Zoot alors! You'd imagine that the residents of gentrified Richmond would be more than a little shocked at the prospect of the Orange Tree's latest production, a risqué French farce called Court in the Act. But no, I can safely report that they laughed their socks off, with barely a blush in sight, during artistic director Sam Walters' superlative two-and-a half hour long production.
As the punning title suggests, fin-de-siecle farceurs Maurice Hennequin and Pierre Veber set Court in the Act against the bureaucratic background of the French law-courts, choosing a predatory poule de luxe, music hall actress Gobette, as their central character.
After failing in her attempts to seduce a provincial judge, Tricointe (David Timson), Gobette decides to snare his boss, the outwardly principled Minister of Justice, Cyprien (Richard Heffer), and his urbane secretary, Octave (Nick Fletcher), by posing as Madame Tricointe.
Naturally, with all this philandering, there are places in Robert Cogo-Fawcett and Braham Murray's translation/adaptation where you feel you're in deep into Ray Cooney or Brian Rix territory - there are females déshabilles in cupboards and men caught in flagrante delicto.
But it's the language, too, that sets the tone: this is as bawdy as anything uttered by the baser characters in Shakespeare. For instance, there is mention of a recipe called 'Coq au Lait', which involves 'stuffing a nice plump bird with a long sausage'.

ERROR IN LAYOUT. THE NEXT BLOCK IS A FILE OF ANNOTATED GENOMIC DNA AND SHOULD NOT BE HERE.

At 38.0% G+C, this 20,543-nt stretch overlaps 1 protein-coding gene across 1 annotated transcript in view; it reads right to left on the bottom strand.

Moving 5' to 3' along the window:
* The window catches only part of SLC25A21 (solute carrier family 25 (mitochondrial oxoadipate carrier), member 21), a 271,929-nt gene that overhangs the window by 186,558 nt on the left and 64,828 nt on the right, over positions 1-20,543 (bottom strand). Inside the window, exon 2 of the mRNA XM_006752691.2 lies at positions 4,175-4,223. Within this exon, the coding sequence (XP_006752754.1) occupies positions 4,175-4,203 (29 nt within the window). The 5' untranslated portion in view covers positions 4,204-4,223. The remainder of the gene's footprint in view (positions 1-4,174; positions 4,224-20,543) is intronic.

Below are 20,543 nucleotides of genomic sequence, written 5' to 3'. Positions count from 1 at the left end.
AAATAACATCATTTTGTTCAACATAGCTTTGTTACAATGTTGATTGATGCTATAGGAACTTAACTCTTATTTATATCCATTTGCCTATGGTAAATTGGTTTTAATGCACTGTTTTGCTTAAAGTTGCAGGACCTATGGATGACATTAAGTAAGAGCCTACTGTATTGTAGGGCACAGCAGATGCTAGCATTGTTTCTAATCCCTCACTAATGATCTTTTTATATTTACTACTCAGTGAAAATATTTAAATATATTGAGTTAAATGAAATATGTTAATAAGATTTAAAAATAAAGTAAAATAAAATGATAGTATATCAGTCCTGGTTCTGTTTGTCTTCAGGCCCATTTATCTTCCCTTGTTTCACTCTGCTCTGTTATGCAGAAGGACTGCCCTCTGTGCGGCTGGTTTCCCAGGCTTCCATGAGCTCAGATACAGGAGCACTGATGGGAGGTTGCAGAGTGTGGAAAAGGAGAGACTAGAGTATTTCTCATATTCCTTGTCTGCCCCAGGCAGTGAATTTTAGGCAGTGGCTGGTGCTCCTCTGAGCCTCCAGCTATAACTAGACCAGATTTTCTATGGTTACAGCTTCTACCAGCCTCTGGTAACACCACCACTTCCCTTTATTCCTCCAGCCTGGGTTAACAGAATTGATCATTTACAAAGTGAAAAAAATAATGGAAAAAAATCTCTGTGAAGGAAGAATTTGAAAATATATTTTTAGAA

Another source of humour is the way Court in the Act expertly deflates those who appear to be of high moral or social standing. Certainly Cyprien suffers in this respect, but so does the real Madame Tricointe (Auriol Smith) who is shown to be little more than a trumped up kitchen maid with a penchant for polishing brassware.
Walters' repertory players show superb comic timing, notably camisole-clad Lucy Tregear, who brings plenty of ooh-la-la allure to the role of Gobette; moustachioed David Timsonwho plays Tricointe with appropriate amounts of desperation and frustration; and Jeremy Crutchley who plays for laughs-a-plenty as the gendarme, Poche. The latter figure also serves as a device to resolve the plot and inform the other characters of developments.
Tim Meacock's rudimentary set comprises a number of boxes with Louis Seize furniture designs marker-penned onto them. These make economical use of the stage area, and quickly turn from a card table to a chaise longue depending on the scene.
The Orange Tree has shown an impressive track record of late, and this little gem continues the winning streak for the tiny, but respected, theatre-in-the-round. All concerned deserve a big hand for turning out a farce so French, and so saucy, you can almost smell the garlic.